Public Opinion

Attitudes stable but influenced by media

One part of the REMINDER project was a panel survey and experiment looking at attitudes to free movement and migration, and factors that influence the formation of those opinions, in seven case study countries: the UK, Germany, Spain, Sweden, Hungary, Romania and Poland.

The results showed that people don’t tend to change their attitudes to free movement very easily. However, when researchers linked media content with the panel study, they found that media messages can affect attitudes toward and perceptions of free movement. In the case of Hungary, those who received negative migration-related news developed more negative attitudes toward free movement over time, while in the UK visibility of migration-related news led to more positive attitudes.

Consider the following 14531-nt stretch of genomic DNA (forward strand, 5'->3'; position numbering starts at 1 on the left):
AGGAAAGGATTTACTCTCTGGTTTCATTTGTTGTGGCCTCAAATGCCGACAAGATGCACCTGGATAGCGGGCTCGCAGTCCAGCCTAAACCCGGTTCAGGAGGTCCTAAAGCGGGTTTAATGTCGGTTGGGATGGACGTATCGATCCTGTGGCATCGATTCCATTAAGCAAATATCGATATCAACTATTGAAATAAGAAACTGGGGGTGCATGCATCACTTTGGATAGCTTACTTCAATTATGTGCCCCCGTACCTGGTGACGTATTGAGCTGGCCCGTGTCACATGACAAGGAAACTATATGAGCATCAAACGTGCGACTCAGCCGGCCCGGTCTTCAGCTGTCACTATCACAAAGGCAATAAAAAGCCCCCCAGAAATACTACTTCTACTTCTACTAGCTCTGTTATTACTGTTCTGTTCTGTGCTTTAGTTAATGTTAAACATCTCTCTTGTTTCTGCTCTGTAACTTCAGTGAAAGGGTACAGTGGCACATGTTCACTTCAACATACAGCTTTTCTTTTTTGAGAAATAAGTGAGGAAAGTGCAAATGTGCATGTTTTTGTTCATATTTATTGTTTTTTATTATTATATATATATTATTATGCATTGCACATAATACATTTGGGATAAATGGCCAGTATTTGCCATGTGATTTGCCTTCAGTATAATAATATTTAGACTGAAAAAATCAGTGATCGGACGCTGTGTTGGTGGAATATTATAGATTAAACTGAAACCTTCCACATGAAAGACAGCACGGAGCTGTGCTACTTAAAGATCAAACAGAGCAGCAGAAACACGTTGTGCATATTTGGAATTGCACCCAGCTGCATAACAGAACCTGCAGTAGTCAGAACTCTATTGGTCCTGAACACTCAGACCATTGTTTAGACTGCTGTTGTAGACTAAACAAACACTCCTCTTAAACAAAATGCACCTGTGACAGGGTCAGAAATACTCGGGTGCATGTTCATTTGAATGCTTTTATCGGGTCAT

For the researchers to see an effect from media exposure, a participant receiving certain media frames had to change their attitude at least slightly over the course of the panel survey. 28% became more negative towards free movement, 26% became more positive towards it, and 28% did not change their preference. So, while the results show that attitudes toward free movement are fairly stable, they also suggest that consumption of migration-related news can lead to more positive free movement attitudes over time.

In a separate experimental study, the team also found some evidence that being exposed to media coverage that emphasizes a specific ‘frame’ (a specific way of thinking about an issue — e.g., positive or negative) affects people’s policy preferences.

What are the implications of this finding?